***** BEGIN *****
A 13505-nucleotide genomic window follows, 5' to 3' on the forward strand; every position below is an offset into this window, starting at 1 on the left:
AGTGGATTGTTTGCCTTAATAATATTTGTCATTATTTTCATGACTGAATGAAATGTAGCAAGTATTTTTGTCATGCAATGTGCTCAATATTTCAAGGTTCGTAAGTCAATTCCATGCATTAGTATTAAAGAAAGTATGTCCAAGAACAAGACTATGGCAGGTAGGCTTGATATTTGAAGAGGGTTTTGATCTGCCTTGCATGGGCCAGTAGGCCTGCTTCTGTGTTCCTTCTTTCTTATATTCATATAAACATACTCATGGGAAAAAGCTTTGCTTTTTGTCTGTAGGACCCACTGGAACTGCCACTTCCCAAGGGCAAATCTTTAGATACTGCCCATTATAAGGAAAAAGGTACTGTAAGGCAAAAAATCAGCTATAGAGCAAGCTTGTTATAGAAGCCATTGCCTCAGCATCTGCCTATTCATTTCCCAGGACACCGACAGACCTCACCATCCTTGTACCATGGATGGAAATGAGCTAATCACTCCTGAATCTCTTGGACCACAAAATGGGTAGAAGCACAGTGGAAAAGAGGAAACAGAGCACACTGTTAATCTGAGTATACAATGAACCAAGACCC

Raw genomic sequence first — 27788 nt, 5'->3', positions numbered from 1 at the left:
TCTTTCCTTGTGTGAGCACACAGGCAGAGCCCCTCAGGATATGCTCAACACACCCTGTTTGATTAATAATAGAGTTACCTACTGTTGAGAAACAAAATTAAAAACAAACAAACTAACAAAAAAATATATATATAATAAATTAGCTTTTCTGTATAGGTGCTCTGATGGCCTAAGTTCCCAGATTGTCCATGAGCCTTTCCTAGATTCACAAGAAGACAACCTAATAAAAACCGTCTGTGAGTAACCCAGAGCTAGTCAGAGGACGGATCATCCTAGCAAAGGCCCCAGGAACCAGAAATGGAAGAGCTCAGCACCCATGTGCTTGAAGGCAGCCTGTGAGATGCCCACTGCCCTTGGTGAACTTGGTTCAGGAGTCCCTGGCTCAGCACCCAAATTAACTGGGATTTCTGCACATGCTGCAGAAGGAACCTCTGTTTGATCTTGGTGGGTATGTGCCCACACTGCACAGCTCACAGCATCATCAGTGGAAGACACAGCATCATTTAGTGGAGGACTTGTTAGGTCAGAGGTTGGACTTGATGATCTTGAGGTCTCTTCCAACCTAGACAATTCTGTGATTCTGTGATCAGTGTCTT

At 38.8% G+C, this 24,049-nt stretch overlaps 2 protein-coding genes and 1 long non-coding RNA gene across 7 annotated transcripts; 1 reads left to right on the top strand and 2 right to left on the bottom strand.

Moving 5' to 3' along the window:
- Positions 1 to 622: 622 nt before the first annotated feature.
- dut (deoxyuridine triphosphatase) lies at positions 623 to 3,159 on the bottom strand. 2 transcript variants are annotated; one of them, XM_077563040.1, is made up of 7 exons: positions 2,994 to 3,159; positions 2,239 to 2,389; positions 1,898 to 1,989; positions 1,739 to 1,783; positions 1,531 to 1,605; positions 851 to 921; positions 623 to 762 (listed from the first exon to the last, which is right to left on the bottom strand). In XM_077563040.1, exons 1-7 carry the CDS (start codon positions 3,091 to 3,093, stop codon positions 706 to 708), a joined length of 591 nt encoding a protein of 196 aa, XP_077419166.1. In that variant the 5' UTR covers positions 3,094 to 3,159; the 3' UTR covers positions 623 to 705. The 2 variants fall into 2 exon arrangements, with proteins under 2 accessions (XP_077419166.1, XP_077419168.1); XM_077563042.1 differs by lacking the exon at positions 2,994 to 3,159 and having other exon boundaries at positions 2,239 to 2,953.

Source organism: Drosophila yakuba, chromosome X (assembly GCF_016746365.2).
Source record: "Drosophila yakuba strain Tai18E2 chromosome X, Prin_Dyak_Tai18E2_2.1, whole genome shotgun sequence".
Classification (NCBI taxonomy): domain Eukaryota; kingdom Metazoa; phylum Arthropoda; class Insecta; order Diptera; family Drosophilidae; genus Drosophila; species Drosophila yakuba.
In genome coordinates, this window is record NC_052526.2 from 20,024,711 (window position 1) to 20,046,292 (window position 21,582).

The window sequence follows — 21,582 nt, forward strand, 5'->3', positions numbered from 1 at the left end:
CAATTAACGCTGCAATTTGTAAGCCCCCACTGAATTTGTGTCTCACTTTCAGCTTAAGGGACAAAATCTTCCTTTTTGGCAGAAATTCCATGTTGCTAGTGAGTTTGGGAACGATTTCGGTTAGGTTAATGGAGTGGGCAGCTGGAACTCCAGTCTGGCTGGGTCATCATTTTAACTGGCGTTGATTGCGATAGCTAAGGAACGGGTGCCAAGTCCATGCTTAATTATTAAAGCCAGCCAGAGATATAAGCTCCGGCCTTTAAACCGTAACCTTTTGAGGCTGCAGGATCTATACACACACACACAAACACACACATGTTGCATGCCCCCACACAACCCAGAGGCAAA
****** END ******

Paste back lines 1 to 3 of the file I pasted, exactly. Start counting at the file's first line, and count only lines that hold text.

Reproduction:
A 13505-nucleotide genomic window follows, 5' to 3' on the forward strand; every position below is an offset into this window, starting at 1 on the left:
AGTGGATTGTTTGCCTTAATAATATTTGTCATTATTTTCATGACTGAATGAAATGTAGCAAGTATTTTTGTCATGCAATGTGCTCAATATTTCAAGGTTCGTAAGTCAATTCCATGCATTAGTATTAAAGAAAGTATGTCCAAGAACAAGACTATGGCAGGTAGGCTTGATATTTGAAGAGGGTTTTGATCTGCCTTGCATGGGCCAGTAGGCCTGCTTCTGTGTTCCTTCTTTCTTATATTCATATAAACATACTCATGGGAAAAAGCTTTGCTTTTTGTCTGTAGGACCCACTGGAACTGCCACTTCCCAAGGGCAAATCTTTAGATACTGCCCATTATAAGGAAAAAGGTACTGTAAGGCAAAAAATCAGCTATAGAGCAAGCTTGTTATAGAAGCCATTGCCTCAGCATCTGCCTATTCATTTCCCAGGACACCGACAGACCTCACCATCCTTGTACCATGGATGGAAATGAGCTAATCACTCCTGAATCTCTTGGACCACAAAATGGGTAGAAGCACAGTGGAAAAGAGGAAACAGAGCACACTGTTAATCTGAGTATACAATGAACCAAGACCC

Raw genomic sequence first — 27788 nt, 5'->3', positions numbered from 1 at the left: